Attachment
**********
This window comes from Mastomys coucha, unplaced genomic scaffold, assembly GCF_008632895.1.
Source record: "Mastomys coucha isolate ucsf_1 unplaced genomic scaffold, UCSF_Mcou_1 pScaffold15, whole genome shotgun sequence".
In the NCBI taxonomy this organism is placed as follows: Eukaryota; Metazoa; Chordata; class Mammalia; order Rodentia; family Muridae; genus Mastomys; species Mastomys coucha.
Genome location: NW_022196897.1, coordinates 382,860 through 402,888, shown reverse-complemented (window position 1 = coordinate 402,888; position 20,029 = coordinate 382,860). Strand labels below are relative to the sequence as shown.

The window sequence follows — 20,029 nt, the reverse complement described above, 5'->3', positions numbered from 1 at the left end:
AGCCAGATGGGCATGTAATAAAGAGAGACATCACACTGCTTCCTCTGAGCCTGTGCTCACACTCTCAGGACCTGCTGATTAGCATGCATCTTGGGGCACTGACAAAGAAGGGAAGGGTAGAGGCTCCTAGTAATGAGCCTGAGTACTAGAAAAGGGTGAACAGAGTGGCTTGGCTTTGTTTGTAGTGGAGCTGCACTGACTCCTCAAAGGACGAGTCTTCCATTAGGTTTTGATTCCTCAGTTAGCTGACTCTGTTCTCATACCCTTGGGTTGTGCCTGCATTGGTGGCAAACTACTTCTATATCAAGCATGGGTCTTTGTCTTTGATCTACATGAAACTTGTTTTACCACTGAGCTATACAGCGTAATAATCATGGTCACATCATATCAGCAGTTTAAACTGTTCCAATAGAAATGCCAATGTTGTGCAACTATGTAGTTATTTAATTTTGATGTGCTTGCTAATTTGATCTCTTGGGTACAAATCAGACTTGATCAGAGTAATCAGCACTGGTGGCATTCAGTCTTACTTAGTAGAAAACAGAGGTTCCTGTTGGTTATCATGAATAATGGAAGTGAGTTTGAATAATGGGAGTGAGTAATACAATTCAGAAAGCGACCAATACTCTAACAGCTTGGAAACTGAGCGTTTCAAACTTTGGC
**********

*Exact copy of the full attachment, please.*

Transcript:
This window comes from Mastomys coucha, unplaced genomic scaffold, assembly GCF_008632895.1.
Source record: "Mastomys coucha isolate ucsf_1 unplaced genomic scaffold, UCSF_Mcou_1 pScaffold15, whole genome shotgun sequence".
In the NCBI taxonomy this organism is placed as follows: Eukaryota; Metazoa; Chordata; class Mammalia; order Rodentia; family Muridae; genus Mastomys; species Mastomys coucha.
Genome location: NW_022196897.1, coordinates 382,860 through 402,888, shown reverse-complemented (window position 1 = coordinate 402,888; position 20,029 = coordinate 382,860). Strand labels below are relative to the sequence as shown.

The window sequence follows — 20,029 nt, the reverse complement described above, 5'->3', positions numbered from 1 at the left end:
AGCCAGATGGGCATGTAATAAAGAGAGACATCACACTGCTTCCTCTGAGCCTGTGCTCACACTCTCAGGACCTGCTGATTAGCATGCATCTTGGGGCACTGACAAAGAAGGGAAGGGTAGAGGCTCCTAGTAATGAGCCTGAGTACTAGAAAAGGGTGAACAGAGTGGCTTGGCTTTGTTTGTAGTGGAGCTGCACTGACTCCTCAAAGGACGAGTCTTCCATTAGGTTTTGATTCCTCAGTTAGCTGACTCTGTTCTCATACCCTTGGGTTGTGCCTGCATTGGTGGCAAACTACTTCTATATCAAGCATGGGTCTTTGTCTTTGATCTACATGAAACTTGTTTTACCACTGAGCTATACAGCGTAATAATCATGGTCACATCATATCAGCAGTTTAAACTGTTCCAATAGAAATGCCAATGTTGTGCAACTATGTAGTTATTTAATTTTGATGTGCTTGCTAATTTGATCTCTTGGGTACAAATCAGACTTGATCAGAGTAATCAGCACTGGTGGCATTCAGTCTTACTTAGTAGAAAACAGAGGTTCCTGTTGGTTATCATGAATAATGGAAGTGAGTTTGAATAATGGGAGTGAGTAATACAATTCAGAAAGCGACCAATACTCTAACAGCTTGGAAACTGAGCGTTTCAAACTTTGGC